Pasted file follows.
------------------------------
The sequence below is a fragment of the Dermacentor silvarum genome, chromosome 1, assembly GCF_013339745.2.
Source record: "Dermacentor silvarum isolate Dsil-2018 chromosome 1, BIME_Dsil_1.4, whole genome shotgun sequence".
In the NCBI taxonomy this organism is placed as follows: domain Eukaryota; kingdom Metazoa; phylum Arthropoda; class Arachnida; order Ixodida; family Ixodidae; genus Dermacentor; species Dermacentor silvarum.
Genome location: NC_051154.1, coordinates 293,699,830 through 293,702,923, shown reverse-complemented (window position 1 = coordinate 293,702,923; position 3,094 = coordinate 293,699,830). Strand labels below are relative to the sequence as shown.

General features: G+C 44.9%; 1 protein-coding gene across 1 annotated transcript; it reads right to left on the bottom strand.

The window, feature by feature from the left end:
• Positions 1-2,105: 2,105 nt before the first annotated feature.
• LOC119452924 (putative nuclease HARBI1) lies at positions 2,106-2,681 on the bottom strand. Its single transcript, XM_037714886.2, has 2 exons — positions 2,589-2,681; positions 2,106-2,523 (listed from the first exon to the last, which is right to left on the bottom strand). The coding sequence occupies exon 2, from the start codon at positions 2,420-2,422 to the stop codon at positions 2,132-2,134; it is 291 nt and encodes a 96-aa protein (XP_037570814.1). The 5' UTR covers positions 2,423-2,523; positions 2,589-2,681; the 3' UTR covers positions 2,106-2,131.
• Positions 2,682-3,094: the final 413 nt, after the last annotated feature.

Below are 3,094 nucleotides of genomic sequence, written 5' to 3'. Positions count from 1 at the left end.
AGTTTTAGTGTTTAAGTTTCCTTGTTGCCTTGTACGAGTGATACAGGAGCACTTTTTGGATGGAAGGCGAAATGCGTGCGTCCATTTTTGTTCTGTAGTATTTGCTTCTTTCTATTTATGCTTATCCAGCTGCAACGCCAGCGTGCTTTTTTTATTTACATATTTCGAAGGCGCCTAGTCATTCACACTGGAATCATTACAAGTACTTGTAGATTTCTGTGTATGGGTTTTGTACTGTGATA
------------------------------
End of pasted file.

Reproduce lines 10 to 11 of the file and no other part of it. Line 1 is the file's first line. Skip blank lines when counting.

Below are 3,094 nucleotides of genomic sequence, written 5' to 3'. Positions count from 1 at the left end.
AGTTTTAGTGTTTAAGTTTCCTTGTTGCCTTGTACGAGTGATACAGGAGCACTTTTTGGATGGAAGGCGAAATGCGTGCGTCCATTTTTGTTCTGTAGTATTTGCTTCTTTCTATTTATGCTTATCCAGCTGCAACGCCAGCGTGCTTTTTTTATTTACATATTTCGAAGGCGCCTAGTCATTCACACTGGAATCATTACAAGTACTTGTAGATTTCTGTGTATGGGTTTTGTACTGTGATA